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Request for Information on Alternative Duty: Temporary Reassignment for Health Care Workers Who Work With Hazardous Drugs

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Information about this document as published in the Federal Register.

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AGENCY:

National Institute for Occupational Safety and Health (NIOSH) of the Centers for Disease Control and Prevention (CDC), Department of Health and Human Services (HHS).

ACTION:

Notice of public comment period.

SUMMARY:

NIOSH intends to publish a Current Intelligence Bulletin (CIB) on alternative duty and other forms of administrative controls for health care workers who work with hazardous drugs and are trying to conceive, are pregnant, and/or are breast feeding. Alternative duty involves transferring the worker to a similar position, but one in which they would not be required to handle hazardous drugs.

Exposure to certain hazardous drugs can affect reproduction and have adverse health effects on the developing fetus. Some hazardous drugs are known to be present in the breast milk of patients treated with them [Briggs et al. 2005]. NIOSH plans to develop recommendations in this CIB on alternative duty and administrative controls that will protect the workers and their offspring from the potential adverse reproductive effects of hazardous drugs.

NIOSH is requesting (1) comments and information relevant to the potential reproductive effects of hazardous drugs, (2) reports or other data that investigate possible adverse reproductive effects in workers exposed to hazardous drugs, and (3) information pertaining to alternative duty policies and administrative controls for workers, particularly couples trying to conceive and women who are pregnant and breastfeeding, and who are exposed to hazardous drugs in health care and other industries.

Public Comment Period: Comments must be received within 60 calendar days of publication in the Federal Register.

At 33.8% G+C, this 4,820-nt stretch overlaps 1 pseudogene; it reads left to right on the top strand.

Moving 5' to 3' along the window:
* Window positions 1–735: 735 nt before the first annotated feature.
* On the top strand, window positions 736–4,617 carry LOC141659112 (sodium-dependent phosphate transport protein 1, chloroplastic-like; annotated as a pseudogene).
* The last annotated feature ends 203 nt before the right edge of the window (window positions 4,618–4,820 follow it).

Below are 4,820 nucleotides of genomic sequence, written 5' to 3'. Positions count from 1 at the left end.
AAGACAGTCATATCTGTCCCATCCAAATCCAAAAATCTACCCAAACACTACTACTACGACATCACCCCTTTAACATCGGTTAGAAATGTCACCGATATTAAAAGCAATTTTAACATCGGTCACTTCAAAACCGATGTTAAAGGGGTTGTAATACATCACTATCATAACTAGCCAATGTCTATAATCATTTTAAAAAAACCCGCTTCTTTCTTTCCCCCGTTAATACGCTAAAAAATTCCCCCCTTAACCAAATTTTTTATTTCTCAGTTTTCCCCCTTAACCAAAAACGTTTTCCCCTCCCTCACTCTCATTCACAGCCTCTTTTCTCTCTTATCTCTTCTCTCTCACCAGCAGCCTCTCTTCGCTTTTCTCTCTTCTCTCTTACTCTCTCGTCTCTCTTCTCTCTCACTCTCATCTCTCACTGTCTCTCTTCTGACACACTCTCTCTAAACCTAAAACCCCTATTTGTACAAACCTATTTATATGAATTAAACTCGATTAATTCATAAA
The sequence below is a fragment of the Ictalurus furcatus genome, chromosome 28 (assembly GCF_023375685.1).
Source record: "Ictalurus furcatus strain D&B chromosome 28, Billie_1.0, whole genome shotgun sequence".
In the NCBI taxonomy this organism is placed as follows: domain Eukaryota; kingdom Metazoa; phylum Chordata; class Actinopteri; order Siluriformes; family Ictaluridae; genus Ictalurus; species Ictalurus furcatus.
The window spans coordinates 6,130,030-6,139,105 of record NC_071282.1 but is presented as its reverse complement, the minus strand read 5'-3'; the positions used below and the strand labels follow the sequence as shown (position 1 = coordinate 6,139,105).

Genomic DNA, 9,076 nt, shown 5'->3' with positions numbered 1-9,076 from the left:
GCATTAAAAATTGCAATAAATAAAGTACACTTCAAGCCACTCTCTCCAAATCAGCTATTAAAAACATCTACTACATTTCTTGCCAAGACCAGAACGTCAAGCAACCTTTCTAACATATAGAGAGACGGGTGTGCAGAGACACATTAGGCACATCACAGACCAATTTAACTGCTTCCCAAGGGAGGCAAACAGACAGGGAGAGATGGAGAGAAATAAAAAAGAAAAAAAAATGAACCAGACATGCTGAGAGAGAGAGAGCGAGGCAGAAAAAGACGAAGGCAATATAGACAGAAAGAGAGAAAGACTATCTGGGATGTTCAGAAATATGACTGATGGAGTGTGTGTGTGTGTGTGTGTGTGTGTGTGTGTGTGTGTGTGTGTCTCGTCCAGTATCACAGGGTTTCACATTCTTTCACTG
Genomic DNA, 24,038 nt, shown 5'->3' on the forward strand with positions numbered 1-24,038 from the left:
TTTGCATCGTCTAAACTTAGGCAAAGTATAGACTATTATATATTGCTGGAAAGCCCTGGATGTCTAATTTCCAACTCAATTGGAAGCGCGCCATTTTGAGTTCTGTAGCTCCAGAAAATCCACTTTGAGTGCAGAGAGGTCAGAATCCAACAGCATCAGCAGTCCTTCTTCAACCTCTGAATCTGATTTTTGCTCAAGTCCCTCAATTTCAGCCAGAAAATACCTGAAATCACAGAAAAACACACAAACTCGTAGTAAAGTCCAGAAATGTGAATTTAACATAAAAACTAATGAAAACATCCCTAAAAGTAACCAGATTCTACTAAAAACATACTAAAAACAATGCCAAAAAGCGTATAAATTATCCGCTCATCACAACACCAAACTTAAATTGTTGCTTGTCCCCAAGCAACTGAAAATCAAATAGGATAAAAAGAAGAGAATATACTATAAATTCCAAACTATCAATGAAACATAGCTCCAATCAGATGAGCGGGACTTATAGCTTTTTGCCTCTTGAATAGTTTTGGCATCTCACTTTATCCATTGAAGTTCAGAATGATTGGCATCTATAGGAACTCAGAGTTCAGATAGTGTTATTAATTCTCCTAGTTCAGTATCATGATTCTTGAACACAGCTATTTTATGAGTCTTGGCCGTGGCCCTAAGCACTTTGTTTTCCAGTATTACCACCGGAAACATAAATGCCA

ADDRESSES:

You may submit comments, identified by docket number NIOSH-150, by any of the following methods:

  • Mail: NIOSH Docket Office, Robert A. Taft Laboratories, MS-C34, 4676 Columbia Parkway, Cincinnati, OH 45226.
  • Facsimile: (513) 533-8285.
  • E-mail: nioshdocket@cdc.gov.

All information received in response to this notice will be available for public examination and copying at the NIOSH Docket Office, Room 111, 4676 Columbia Parkway, Cincinnati, Ohio 45226. A complete electronic docket containing all comments submitted will be available on the NIOSH Web page at http://www.cdc.gov/​niosh/​docket, and comments will be available in writing by request. NIOSH includes all comments received without change in the docket, including any personal information provided.

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FOR FURTHER INFORMATION CONTACT:

Thomas Connor, PhD, NIOSH Robert A. Taft Laboratories, MS-C23, 4676 Columbia Parkway, Cincinnati, OH 45226, (513) 533-8399, e-mail tmc6@cdc.gov.

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SUPPLEMENTARY INFORMATION:

Drugs have a successful history in treating illnesses and injuries, and are responsible for many of our medical advances over the past century. However, virtually all drugs can have side effects associated with patient use [NIOSH 2004]. In addition to risks in patients, workers who handle them are at risk of suffering these effects. In addition, it is known that exposures to even very small concentrations of certain drugs may be hazardous for workers who handle them or work near them. Occupational exposures to hazardous drugs can lead to adverse reproductive events [NIOSH 2004, Dranitsaris et al. 2005].

The term “hazardous drugs” was first used by the American Society of Hospital Pharmacists (ASHP) in 1990 and recent updates to their guidelines [ASHP 2006] and is currently used by NIOSH [2004] and the Occupational Safety and Health Administration (OSHA) [OSHA 1999]. Drugs are classified as hazardous if studies in animals or humans indicate that exposures to them have a potential for causing cancer, genotoxicity, developmental or reproductive toxicity, or harm to organs. Many drugs with a hazardous classification are used to treat illnesses such as cancer (antineoplastic drugs) or HIV infection (antiviral drugs). See Appendix A of the NIOSH Alert [NIOSH 2004] for examples of hazardous drugs and a full discussion of criteria used to define and classify them as hazardous.

The numbers and types of work environments containing antineoplastic drugs are expanding as these agents are used increasingly for nonmalignant rheumatologic and immunologic diseases [NIOSH 2004].

When exposed to hazardous drugs, health care workers face several health risks, including reproductive risks. A reproductive hazard affects the reproductive function of women or men or the ability of couples to have healthy children [HSE 2003]. Some chemicals, including many hazardous drugs, are considered reproductive hazards because studies in humans or animals show that exposure to them may affect fertility, pregnancy outcome, or cause birth defects.

Evidence shows that these drugs have caused adverse reproductive outcomes in health care workers. For example, nurses and pharmacists exposed to hazardous drugs at their worksite reported an increase in adverse reproductive events including spontaneous abortions, stillbirths, and congenital malformations when compared with unexposed health care workers [NIOSH 2004]. In addition, some drugs may negatively affect germ cell (sperm and egg) development [McInnes and Schilsky 1996].